Antibiotic-Induced Gut Microbiota Disruption Decreases TNF-alpha Release by Mononuclear Cells in Healthy Adults

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http://hdl.handle.net/10138/166953

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Lankelma , J M , Belzer , C , Hoogendijk , A J , de Vos , A F , de Vos , W M , van der Poll , T & Wiersinga , W J 2016 , ' Antibiotic-Induced Gut Microbiota Disruption Decreases TNF-alpha Release by Mononuclear Cells in Healthy Adults ' Clinical and translational gastroenterology , vol. 7 , 186 . DOI: 10.1038/ctg.2016.43

Title: Antibiotic-Induced Gut Microbiota Disruption Decreases TNF-alpha Release by Mononuclear Cells in Healthy Adults
Author: Lankelma, Jacqueline M.; Belzer, Clara; Hoogendijk, Arie J.; de Vos, Alex F.; de Vos, Willem M.; van der Poll, Tom; Wiersinga, W. Joost
Contributor: University of Helsinki, Willem Meindert Vos de / Principal Investigator
Date: 2016-08
Language: eng
Number of pages: 5
Belongs to series: Clinical and translational gastroenterology
ISSN: 2155-384X
URI: http://hdl.handle.net/10138/166953
Abstract: OBJECTIVES: Broad-spectrum antibiotics disrupt the intestinal microbiota. The microbiota is essential for physiological processes, such as the development of the gut immune system. Recent murine data suggest that the intestinal microbiota also modulates systemic innate immune responses; however, evidence in humans is lacking. METHODS: Twelve healthy young men were given oral broad-spectrum antibiotics (ciprofloxacin 500 mg bid, vancomycin 500 mg tid and metronidazole 500 mg tid) for 7 days. At baseline, 1 day, and 6 weeks after antibiotics, blood and feces were sampled. Whole blood and isolated mononuclear cells were stimulated with selected Toll-like receptor agonists and heat-killed bacteria. Microbiota diversity and composition was determined using bacterial 16S rDNA sequencing. RESULTS: One day after the antibiotic course, microbial diversity was significantly lower compared with baseline. After antibiotic therapy, systemic mononuclear cells produced lower levels of tumor necrosis factor (TNF)-alpha after ex vivo stimulation with lipopolysaccharide (LPS). This diminished capacity to produce TNF-alpha was restored 6 weeks after cessation of antibiotic therapy. In whole blood, a reduced capacity to release interleukin (IL)-1 beta and IL-6 was observed after LPS stimulation. Antibiotic treatment did not impact on differential leukocyte counts, phagocytosis, and cell surface markers of neutrophils and monocytes. CONCLUSIONS: In this proof-of-principle study of healthy subjects, microbiota disruption by broad-spectrum antibiotics is reversibly associated with decreased systemic cellular responsiveness towards LPS. The implications of these findings in a clinical setting remain to be determined.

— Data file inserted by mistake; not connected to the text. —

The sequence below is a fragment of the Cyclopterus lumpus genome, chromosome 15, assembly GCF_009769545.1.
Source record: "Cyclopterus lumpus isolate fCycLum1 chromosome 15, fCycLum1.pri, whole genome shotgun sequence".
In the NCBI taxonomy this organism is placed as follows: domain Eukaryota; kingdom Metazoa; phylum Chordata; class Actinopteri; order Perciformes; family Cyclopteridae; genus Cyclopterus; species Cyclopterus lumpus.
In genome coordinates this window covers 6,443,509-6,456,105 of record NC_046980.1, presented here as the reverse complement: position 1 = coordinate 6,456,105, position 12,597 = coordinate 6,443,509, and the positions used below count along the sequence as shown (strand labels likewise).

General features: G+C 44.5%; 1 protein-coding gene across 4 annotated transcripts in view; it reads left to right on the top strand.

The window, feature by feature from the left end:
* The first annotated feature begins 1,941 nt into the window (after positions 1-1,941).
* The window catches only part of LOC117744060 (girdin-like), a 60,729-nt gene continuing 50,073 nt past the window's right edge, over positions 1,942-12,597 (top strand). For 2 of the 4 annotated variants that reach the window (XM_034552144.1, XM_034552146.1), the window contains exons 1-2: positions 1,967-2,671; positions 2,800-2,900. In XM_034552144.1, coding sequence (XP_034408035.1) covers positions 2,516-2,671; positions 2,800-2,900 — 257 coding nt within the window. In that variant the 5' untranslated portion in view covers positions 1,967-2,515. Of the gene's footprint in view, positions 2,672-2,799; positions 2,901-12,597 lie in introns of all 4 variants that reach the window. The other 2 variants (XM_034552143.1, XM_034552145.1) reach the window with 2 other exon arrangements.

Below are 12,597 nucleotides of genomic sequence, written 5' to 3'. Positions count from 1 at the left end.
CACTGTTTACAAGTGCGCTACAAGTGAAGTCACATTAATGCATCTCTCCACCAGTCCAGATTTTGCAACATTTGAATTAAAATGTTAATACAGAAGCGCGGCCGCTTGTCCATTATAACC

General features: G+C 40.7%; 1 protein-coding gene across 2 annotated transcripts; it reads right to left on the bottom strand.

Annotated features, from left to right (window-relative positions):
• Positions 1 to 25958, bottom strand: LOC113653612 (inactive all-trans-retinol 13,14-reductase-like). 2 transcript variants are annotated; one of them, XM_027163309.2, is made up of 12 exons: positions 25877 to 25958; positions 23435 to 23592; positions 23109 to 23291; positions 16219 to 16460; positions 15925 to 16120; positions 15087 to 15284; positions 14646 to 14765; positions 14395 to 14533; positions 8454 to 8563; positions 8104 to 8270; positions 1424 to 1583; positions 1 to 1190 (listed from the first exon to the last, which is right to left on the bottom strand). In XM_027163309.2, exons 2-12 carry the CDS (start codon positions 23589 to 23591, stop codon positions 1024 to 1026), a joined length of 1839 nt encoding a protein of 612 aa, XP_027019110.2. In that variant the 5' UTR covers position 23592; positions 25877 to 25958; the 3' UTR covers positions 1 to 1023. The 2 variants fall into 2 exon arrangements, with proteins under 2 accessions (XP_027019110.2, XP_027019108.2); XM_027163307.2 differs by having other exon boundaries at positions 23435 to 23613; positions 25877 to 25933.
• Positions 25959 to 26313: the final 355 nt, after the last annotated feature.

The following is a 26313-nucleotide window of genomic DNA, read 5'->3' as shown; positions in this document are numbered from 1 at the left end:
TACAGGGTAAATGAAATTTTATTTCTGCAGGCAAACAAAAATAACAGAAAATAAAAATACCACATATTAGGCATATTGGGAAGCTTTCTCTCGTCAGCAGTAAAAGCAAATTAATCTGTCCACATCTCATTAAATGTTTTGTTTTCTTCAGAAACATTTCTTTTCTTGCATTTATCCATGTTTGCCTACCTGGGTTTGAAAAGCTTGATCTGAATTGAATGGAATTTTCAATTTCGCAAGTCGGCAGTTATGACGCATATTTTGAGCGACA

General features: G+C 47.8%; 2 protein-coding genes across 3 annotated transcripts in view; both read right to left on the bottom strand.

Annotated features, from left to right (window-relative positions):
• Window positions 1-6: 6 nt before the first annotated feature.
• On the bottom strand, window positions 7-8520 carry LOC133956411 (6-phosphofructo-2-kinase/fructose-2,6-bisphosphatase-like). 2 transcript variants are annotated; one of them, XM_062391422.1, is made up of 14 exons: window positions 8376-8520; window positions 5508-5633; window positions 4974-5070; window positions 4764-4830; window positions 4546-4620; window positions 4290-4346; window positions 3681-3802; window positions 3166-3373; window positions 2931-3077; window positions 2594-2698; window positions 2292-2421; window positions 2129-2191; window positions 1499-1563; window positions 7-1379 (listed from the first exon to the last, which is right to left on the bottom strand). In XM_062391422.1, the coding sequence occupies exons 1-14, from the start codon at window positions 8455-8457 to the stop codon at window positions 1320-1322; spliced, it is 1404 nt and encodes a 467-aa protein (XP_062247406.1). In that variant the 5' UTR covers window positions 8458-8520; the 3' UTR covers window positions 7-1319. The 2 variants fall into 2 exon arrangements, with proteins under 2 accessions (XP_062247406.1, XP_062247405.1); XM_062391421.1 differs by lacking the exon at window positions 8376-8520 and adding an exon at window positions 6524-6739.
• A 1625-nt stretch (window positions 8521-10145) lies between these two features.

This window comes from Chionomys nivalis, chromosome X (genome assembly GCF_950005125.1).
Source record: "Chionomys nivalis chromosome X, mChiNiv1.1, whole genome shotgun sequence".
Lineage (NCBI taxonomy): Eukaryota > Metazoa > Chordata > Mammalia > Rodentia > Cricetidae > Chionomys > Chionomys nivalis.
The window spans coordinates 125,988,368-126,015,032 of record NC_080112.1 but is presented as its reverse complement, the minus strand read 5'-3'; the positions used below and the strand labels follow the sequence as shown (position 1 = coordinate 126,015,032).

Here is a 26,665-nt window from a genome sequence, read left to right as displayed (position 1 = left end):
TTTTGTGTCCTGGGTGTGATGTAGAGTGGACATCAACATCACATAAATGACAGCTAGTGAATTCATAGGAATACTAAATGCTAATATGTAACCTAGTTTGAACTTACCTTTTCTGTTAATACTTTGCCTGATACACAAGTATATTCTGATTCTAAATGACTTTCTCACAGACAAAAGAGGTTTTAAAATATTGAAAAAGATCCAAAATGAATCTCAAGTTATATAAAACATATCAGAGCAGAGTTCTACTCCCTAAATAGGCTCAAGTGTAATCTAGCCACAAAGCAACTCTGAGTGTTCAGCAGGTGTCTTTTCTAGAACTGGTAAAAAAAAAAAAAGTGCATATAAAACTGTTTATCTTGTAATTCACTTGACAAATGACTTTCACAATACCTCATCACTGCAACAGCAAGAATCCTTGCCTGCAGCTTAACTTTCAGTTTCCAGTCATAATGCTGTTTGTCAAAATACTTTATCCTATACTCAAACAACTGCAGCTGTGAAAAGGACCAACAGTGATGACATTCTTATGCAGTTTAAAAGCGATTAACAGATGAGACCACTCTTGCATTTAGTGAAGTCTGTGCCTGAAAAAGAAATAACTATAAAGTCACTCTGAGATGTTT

Subject: INTESTINAL MICROBIOTA
BACTERIAL-INFECTION
BLOOD LEUKOCYTES
INNATE IMMUNITY
CRITICALLY-ILL
SEPSIS
TRANSPLANTATION
LIPOPOLYSACCHARIDE
HEMATOPOIESIS
METAANALYSIS
3111 Biomedicine
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